In La Presse, Marc Antoine Godin reports positively on last night's loss to the Rangers. The team played well, he says, and the point earned at the end of a successful road trip was a worthwhile achievement, given the circumstances (Koivu's illness, playing shorthanded, third game in four nights, etc.). He does observe that the Habs didn't have a great third period, "literally bottled in their own zone for the whole twenty minutes". Well, they weren't literally bottled, or in their zone for the whole period, but it sure felt that way. Many fans get quite irritated with the way the Habs seem to stop forechecking and go into a defensive shell when they have a lead, even only a one-goal lead with an entire period left to play, as was the case last night. The feeling among fans is that the Canadiens should stay on the attack, on the "they can't score against us if we have the puck" theory. I'm on the fence. Carbo's system is sound in theory, but it breaks down when the other teams get desperate and the Habs fail to capitalize on turnovers. It actually works more often than it doesn't, as the Habs winning record shows, but it's very frustrating when it doesn't. Last night, the Habs had a number of chances to put the game away and didn't. The Rangers got a cheap one - should have been disallowed for goalie interference by Sean Avery - for the equalizer.
Godin also speaks with Mark Streit, the versatile winger/defenseman, about his season thus far. He notes that players being used as both forwards and defensemen isn't actually all that uncommon in the NHL, and provides several interesting examples, going back to Sergei Fedorov being used as a defenseman by Scotty Bowman with the Red Wings in the late 90s. I can also recall Bowman using Paul Coffey as a forward, except that move wasn't complimentary, and it pissed Coffey off.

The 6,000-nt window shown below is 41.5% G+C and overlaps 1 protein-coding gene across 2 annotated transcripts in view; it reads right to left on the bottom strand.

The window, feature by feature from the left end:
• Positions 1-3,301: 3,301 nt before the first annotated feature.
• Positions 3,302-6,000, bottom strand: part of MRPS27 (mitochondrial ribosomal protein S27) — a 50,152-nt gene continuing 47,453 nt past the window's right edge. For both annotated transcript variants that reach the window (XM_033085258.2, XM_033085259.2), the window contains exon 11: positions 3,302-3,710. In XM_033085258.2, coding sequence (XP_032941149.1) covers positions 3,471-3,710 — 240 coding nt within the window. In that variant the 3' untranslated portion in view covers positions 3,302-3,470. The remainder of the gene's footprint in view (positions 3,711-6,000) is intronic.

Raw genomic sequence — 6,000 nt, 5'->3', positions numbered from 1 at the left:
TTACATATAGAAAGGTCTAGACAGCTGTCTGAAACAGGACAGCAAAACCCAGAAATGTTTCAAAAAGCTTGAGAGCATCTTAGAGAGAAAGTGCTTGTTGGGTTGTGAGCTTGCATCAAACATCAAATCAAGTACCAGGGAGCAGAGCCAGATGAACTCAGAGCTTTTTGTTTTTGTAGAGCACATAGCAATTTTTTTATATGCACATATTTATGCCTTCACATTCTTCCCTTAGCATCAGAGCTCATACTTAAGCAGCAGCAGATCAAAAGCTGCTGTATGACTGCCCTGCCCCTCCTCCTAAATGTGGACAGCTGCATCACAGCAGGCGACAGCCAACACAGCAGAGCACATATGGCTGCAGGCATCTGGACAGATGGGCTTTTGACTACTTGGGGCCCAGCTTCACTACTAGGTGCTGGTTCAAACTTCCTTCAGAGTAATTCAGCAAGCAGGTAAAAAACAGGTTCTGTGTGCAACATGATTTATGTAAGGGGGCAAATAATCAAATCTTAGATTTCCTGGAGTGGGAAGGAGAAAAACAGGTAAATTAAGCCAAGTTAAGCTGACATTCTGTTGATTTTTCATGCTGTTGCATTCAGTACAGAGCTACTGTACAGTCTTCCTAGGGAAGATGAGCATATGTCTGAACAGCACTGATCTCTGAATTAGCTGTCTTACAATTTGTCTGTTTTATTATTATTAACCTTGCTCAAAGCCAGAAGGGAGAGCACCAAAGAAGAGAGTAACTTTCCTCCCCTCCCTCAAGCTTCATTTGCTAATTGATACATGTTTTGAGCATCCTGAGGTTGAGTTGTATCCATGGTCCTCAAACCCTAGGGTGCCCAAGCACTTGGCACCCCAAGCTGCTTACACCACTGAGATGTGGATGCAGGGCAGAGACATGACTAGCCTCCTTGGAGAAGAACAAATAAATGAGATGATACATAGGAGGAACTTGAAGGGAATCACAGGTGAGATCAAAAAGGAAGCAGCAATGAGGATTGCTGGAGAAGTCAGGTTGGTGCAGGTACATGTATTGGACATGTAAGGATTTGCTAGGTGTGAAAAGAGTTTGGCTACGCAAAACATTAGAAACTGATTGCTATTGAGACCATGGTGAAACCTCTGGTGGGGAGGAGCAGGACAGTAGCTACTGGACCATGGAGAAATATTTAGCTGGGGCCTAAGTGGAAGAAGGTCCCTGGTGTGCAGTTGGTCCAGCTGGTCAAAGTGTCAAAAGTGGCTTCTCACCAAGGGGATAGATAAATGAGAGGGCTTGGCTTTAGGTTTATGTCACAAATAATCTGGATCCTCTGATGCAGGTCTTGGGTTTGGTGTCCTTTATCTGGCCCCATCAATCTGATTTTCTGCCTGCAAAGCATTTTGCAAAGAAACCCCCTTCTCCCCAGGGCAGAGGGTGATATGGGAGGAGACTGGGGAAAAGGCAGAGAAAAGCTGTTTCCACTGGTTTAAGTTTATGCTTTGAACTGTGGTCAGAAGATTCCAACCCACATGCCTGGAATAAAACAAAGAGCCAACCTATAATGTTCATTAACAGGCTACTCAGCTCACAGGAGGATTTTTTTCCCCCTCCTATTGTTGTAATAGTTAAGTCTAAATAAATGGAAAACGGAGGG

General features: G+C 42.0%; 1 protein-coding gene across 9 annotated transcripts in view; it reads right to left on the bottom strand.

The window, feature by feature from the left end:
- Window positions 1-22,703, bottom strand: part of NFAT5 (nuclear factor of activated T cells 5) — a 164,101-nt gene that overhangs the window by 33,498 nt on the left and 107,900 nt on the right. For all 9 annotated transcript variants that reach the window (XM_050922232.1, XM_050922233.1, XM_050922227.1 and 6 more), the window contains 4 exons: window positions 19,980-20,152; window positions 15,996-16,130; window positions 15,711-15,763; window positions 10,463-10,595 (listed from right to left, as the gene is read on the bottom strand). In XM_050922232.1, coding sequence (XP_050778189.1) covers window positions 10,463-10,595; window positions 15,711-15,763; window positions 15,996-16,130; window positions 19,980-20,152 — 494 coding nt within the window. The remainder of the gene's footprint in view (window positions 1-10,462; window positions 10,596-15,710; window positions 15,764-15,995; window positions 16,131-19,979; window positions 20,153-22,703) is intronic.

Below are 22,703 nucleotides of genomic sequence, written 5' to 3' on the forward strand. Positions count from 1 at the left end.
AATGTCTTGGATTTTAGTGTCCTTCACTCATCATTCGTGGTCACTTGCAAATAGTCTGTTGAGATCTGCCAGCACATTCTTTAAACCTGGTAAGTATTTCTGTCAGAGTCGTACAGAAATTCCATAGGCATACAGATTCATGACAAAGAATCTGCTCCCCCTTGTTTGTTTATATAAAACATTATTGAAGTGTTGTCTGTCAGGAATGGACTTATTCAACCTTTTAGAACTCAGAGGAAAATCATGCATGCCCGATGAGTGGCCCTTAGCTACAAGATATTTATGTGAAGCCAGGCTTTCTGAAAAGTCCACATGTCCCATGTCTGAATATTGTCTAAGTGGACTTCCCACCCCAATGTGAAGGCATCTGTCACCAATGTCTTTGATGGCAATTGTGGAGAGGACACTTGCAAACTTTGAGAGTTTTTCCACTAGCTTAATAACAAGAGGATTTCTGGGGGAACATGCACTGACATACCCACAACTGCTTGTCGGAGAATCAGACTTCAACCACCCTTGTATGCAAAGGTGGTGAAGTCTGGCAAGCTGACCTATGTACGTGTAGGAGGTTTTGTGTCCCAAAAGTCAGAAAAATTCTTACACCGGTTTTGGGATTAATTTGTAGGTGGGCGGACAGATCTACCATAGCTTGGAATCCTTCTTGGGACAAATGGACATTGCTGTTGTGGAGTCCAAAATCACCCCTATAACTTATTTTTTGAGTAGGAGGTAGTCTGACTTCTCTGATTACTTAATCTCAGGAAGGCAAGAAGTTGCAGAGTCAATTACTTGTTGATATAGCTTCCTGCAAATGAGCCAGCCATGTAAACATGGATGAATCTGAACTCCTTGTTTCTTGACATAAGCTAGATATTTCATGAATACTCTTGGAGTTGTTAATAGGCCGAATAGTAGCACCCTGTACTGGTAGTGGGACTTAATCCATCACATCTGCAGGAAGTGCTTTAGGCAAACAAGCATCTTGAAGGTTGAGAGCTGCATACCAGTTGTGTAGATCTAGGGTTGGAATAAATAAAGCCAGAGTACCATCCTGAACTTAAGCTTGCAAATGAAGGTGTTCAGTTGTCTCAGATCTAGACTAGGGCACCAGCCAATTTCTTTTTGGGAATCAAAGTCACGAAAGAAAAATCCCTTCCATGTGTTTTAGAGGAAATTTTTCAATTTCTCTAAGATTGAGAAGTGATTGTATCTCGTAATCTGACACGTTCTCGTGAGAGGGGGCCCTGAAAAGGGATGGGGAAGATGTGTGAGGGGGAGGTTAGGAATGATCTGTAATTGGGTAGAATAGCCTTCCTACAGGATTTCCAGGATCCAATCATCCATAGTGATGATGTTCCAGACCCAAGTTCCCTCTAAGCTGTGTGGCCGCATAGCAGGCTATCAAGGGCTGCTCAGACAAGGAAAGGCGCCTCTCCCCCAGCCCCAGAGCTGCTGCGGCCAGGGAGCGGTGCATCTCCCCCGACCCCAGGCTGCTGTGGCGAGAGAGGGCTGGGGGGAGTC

Perhaps the most complete account of last night's game in English or French comes from Martin Leclerc of Journal de Montreal. He calls the second period - in which Montreal scored two goals and held New York to just one shot - their best of the season. He pins the loss on the Habs' difficulties on face-offs last night (they won just 33% of the draws) and attributes the face-off problems on Koivu's absence: Carbo notes that Koivu is always the Canadiens' most reliable centre in that regard. Leclerc also uses a curious adjective - "pilonnee" - that I've never seen before. As he uses it to describe the Habs' defensemen in the first period, I'm going to guess that it means "pylon-esque", and I bet I'm right.
Yvon Pedneault has a good article based on his dialogue with Guy Carbonneau on the relative merits of using three lines primarily vs. four lines, as Carbo obviously prefers.